While the essence of vision is a forward looking view of what an organization wishes to become, mission is what an organization is and why it exists.
Several years ago Peter F Drucker raised important philosophical questions related to business: What is our business? What will it be? And what should it be? These three questions, though simply worded, are in reality the most fundamental questions that any organization can put to itself. The answers are based on the analysis of the underlying needs of the society that any organization serves to fulfill. The satisfaction of that need is, then, the business of the organization.
Organizations relate their existence to satisfying a particular need of the society. They do this in terms of their mission. Mission is a statement, which defines the role that an organization plays in a society. It refers to the particular needs of that society, for instance, its information needs. A book publisher and a magazine editor are both engaged in satisfying the information needs of society but they do it through different means. A book publisher may aim at producing excellent reading material while a magazine editor may strive to present news analysis in a balanced and unbiased manner. Both have different objectives but an identical mission.
A mission was earlier considered as the scope of the business activities a firm pursues. The definition of mission has gradually expanded to represent a concept that embodies the purpose behind the existence of an organization. Thompson (1997) defines mission as the “essential purpose of the organization, concerning particularly why it is in existence, the nature of the businesses it is in, and the customers it seeks to serve and satisfy” Hunger and Wheelen (1999) say that mission is the “purpose or reason for the organization’s existence”.
Now there is not much difference of opinion about the definition of mission. Yet, you finds instances of organizations confusing mission with vision or objectives. In strategic management literature, mission occupies a definite place as a part of strategic intent.
How are Mission Statements Formulated?
Most organizations derive their mission statements from a particular set of tasks they are called upon to perform in the light of their individual, national or global priorities. Several public sector organizations, set up in India during the 1950s and 60s owe their existence to the vision of Jawaharlal Nehru, the first prime minister, who enunciated and tirelessly worked for the national aim of building a strong and self reliant India by laying the foundations of many of our basic infrastructure industries. Mission statements, whether derived from set priorities or not, could be formulated either formally or informally.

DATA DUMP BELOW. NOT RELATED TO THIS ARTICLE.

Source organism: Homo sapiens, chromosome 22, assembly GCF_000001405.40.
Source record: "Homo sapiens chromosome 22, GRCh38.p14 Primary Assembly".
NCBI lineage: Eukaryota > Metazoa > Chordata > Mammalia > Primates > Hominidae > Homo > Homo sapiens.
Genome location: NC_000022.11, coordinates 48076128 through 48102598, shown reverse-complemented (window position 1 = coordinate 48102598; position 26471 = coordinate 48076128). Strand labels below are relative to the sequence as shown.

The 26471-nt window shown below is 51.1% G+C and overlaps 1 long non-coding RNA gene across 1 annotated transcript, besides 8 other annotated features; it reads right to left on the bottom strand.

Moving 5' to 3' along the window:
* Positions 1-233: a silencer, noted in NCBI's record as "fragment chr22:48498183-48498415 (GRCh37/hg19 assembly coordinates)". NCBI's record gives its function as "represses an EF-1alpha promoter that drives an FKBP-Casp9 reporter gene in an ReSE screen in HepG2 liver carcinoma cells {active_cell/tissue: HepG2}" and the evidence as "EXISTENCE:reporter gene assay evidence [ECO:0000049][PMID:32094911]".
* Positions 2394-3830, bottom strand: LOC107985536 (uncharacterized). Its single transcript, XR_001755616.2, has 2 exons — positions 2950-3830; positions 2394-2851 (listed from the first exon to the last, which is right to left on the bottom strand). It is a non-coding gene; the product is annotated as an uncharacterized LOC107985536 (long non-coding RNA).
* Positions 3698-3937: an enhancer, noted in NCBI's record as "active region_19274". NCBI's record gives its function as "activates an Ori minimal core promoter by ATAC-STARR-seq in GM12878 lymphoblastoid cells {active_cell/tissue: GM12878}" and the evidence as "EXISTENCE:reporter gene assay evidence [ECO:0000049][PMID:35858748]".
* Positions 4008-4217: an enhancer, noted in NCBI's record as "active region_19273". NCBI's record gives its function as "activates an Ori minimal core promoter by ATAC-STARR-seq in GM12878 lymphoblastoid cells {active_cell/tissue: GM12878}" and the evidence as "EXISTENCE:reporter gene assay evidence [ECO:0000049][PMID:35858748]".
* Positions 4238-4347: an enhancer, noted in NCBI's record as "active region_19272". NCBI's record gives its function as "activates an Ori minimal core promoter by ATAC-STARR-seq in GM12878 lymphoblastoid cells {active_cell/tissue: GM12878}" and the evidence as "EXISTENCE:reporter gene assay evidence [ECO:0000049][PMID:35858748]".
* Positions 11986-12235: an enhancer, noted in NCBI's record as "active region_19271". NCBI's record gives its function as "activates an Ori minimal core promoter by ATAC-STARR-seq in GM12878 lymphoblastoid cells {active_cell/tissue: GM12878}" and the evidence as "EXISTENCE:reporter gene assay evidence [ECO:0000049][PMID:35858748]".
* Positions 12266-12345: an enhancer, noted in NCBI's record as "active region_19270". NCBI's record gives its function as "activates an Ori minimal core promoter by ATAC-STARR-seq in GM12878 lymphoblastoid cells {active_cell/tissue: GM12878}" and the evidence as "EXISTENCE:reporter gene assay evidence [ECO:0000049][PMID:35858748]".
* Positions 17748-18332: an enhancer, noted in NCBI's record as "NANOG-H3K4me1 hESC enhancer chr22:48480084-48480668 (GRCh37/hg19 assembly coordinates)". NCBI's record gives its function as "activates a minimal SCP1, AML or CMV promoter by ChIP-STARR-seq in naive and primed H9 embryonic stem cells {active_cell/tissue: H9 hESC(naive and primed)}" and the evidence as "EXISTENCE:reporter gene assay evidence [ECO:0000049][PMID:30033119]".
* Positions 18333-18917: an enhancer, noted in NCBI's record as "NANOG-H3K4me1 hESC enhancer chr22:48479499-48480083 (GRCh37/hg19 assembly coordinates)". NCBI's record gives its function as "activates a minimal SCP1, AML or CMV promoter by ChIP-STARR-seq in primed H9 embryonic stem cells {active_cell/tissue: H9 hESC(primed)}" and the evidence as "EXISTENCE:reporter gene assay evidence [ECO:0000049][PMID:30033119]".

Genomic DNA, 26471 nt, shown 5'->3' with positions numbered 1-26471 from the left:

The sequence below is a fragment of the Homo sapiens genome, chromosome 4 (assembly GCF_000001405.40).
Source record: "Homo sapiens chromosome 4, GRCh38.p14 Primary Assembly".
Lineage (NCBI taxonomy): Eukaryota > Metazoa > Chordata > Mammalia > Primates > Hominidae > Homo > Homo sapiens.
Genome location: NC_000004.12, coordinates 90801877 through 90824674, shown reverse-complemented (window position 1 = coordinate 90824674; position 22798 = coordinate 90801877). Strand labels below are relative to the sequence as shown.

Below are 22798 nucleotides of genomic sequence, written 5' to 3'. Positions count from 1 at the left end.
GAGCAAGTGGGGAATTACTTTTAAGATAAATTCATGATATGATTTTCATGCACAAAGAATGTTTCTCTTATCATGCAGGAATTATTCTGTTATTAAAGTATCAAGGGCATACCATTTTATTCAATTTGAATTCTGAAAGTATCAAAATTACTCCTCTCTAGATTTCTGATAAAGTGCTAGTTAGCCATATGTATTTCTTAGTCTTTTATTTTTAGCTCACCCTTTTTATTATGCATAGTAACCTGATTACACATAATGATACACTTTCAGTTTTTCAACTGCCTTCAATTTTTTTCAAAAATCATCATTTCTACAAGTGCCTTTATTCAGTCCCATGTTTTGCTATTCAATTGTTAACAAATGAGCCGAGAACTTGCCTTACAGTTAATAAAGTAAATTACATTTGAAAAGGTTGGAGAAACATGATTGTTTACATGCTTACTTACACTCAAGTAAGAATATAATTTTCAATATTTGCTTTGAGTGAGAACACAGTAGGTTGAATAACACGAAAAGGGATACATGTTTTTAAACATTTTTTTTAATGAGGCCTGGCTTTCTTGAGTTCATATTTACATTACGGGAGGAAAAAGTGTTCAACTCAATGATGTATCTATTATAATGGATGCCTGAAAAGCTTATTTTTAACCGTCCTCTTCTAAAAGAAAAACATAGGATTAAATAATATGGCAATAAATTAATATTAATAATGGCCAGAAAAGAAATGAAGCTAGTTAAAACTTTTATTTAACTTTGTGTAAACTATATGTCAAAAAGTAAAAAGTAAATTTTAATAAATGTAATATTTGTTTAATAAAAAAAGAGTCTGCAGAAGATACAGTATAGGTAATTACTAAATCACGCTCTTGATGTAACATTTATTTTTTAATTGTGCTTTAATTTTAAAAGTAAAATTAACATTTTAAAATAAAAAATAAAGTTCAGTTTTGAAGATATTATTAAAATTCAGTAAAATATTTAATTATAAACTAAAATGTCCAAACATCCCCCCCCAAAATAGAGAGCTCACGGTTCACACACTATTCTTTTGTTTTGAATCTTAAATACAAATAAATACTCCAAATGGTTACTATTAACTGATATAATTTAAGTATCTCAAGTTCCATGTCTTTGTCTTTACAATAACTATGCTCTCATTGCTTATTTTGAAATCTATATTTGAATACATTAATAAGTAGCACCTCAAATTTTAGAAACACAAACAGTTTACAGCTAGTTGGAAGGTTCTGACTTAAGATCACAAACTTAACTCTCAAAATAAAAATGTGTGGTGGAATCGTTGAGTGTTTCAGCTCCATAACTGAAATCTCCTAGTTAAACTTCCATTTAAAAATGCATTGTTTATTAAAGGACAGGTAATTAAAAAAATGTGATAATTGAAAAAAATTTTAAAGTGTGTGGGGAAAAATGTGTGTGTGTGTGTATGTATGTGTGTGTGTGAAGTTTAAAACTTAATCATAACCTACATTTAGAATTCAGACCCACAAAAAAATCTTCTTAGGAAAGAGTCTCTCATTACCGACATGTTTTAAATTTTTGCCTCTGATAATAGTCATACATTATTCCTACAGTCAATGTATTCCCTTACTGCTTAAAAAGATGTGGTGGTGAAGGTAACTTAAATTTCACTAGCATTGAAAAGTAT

Usually, entrepreneurs lay down the corporate philosophy, which an organization follows, in its strategic and operational activities. Such a philosophy may not be consciously and formally stated but may gradually evolve due to the entrepreneur’s actions. Generally an entrepreneur has a perception of the type of organization that he, wants his company to be. Mission statements could be formulated on the basis of e vision that an entrepreneur decides on in the initial stages of an organization’s, growth.
Major strategists could also contribute to the development of a mission statement. They do this informally by lending a hand in the creation of a particular corporate identity or formally through discussions and the writing down of a mission statement. Chief executives plan a major role in formulating a mission statement both formally and informally. They may set up executive committees to formally discuss and decide on a mission statement or enunciate a corporate philosophy to be followed for strategic management. Consultants may also be called upon to make an indepth: analysis of the organization to suggest an appropriate mission statement.